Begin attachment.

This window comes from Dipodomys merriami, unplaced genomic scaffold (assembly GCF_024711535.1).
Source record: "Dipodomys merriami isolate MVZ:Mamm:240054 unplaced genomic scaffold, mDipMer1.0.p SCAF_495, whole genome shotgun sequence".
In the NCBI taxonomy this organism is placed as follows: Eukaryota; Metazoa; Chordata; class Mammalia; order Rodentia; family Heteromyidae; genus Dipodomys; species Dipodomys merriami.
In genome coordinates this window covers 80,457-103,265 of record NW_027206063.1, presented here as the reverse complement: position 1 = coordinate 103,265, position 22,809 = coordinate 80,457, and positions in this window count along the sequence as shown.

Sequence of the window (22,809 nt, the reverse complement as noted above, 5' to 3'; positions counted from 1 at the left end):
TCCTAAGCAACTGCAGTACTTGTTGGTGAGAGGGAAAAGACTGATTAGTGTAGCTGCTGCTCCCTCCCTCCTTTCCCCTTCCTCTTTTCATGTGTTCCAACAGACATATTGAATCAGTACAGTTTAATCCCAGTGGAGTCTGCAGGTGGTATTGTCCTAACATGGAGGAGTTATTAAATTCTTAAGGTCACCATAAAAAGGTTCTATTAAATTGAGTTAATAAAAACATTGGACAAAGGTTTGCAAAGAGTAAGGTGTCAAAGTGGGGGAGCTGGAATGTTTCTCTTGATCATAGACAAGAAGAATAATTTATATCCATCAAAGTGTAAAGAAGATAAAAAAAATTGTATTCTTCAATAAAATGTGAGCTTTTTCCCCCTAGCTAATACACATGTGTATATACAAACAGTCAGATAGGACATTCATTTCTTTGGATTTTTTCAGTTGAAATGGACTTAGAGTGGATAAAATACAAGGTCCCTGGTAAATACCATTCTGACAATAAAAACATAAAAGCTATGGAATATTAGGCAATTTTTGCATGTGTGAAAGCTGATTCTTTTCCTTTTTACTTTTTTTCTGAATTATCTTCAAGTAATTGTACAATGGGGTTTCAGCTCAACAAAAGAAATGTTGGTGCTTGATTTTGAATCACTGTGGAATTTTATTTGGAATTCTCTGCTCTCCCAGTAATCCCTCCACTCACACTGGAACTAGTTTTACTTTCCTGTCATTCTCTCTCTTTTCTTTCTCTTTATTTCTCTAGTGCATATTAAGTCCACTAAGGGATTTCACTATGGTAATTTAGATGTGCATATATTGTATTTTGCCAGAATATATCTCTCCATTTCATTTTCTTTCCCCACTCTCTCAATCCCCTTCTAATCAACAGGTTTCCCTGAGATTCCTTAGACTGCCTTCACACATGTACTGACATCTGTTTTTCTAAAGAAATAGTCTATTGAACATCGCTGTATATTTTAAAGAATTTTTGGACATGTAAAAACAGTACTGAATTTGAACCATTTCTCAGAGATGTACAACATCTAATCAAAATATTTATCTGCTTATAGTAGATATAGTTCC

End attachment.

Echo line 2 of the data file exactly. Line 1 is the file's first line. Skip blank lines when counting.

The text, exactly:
Source record: "Dipodomys merriami isolate MVZ:Mamm:240054 unplaced genomic scaffold, mDipMer1.0.p SCAF_495, whole genome shotgun sequence".